The life of a former bishop of Woolwich has been commemorated with a Peckham Society Blue Plaque at his old home – which now belongs to Oscar-winner Jenny Beavan.
The plaque honours David Sheppard, who was also a passionate campaigner for civil rights and poverty relief, and was captain of the England cricket team.
It was unveiled on Monday at Ms Beavan’s house, the house where the reverend lived with his wife and daughter from 1969 and 1975.
Ms Beavan, who hosted the unveiling ceremony, earned both an Oscar and a BAFTA this year for her work on as costume designer for the Mad Max, Fury Road film.
She told the News: “I knew about David living here when I moved in, so I went to Southwark Cathedral one day and they had a book called Steps Along Hope Street which has a photo of this house in it.
“He sounded like the most wonderful man and I feel incredibly proud to have this place. It feels pretty cool to have the modern past recognised on the front of my house.”
The Rt Rev Sheppard’s daughter Jenny Sheppard, 54, also attended the ceremony at her childhood home.
“I grew up here while my dad was bishop,” she said. “But I also came back to live here while I was studying for my second year at Goldsmiths University.
“So I basically ended up lodging in my old bedroom. Jenny has the piano and her desk in exactly the same place we used to, only her desk has BAFTAs and Oscars on it.”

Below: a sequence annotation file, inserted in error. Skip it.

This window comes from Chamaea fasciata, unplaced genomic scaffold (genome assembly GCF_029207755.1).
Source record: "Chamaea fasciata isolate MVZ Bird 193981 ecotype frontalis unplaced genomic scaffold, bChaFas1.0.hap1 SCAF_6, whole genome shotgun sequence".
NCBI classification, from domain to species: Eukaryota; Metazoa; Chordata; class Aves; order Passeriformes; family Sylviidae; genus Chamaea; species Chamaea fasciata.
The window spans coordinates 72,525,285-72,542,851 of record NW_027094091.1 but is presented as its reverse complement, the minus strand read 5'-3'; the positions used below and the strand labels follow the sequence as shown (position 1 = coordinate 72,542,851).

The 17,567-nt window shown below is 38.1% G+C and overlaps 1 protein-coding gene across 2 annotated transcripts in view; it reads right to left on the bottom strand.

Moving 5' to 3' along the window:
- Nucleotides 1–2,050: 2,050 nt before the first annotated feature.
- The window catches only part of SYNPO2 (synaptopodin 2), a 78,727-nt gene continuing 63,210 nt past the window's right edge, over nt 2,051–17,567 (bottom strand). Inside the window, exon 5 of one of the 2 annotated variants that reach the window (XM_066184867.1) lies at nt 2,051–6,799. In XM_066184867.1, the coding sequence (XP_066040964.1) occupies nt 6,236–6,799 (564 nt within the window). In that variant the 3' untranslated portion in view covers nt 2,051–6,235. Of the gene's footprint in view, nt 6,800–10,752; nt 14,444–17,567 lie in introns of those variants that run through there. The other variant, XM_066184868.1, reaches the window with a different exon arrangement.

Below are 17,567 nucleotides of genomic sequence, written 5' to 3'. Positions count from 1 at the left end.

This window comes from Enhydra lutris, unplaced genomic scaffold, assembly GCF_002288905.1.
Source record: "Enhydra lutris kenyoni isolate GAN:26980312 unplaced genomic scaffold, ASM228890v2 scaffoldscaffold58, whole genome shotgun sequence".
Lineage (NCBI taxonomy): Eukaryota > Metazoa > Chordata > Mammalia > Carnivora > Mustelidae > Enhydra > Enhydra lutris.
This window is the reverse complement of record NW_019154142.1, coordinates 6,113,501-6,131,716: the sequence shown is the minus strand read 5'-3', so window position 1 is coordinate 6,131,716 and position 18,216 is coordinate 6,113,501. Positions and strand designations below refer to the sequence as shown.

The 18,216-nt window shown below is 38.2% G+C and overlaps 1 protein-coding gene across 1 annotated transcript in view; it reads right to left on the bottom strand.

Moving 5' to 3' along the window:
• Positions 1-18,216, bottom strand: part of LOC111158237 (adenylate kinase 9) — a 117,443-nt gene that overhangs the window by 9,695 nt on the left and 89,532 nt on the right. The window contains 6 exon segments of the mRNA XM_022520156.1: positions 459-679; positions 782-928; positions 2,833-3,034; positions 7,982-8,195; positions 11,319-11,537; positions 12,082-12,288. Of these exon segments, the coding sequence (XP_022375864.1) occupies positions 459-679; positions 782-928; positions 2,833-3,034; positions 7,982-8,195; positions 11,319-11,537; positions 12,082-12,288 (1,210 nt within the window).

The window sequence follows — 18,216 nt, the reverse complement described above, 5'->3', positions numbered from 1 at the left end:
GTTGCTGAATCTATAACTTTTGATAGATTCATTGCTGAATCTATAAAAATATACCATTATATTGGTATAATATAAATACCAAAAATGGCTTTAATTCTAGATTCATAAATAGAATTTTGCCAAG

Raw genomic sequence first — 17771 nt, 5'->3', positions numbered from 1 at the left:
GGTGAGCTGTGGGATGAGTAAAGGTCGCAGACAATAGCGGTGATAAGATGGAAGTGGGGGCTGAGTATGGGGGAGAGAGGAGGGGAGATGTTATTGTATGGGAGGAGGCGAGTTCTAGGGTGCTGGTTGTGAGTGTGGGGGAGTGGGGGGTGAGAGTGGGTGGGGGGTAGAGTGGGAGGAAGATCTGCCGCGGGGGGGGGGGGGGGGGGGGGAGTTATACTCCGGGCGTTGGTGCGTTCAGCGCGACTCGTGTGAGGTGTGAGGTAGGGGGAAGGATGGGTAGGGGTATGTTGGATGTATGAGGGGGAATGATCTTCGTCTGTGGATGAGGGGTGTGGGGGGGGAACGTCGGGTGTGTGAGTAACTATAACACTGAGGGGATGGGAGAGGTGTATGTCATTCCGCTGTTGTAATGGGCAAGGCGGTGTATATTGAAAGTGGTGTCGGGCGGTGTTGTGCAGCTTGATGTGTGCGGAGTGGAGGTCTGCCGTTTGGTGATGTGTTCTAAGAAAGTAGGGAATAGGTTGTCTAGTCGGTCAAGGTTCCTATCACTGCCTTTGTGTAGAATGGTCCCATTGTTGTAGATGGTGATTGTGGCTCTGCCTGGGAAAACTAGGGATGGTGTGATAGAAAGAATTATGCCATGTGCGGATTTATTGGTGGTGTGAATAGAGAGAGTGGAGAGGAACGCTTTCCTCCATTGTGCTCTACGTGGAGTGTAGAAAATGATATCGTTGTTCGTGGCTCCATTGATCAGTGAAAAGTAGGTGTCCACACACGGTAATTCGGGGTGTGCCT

The Rt Rev Sheppard left Peckham in 1975 and was made Bishop of Liverpool that same year, and he remains the only ordained minister to ever play Test Cricket.
He died on March 5, 2005, the day before his 76th birthday, having announced in 2003 he was suffering from colorectal cancer.
His plaque was the third the Peckham Society have had made. The first was in 2012 to commemorate W H Blanche, the former overseer of Camberwell Vestry for the poor, while the second was for lithographer and factory owner William Griggs.
Peckham Society chair, Peter Frost, 80, said: “We all agreed David was worthy of being the next Peckham man to get a plaque.
“He also wrote a book called Faith in the City. He strongly believed that church leaders had a duty to live among their own communities to understand them properly.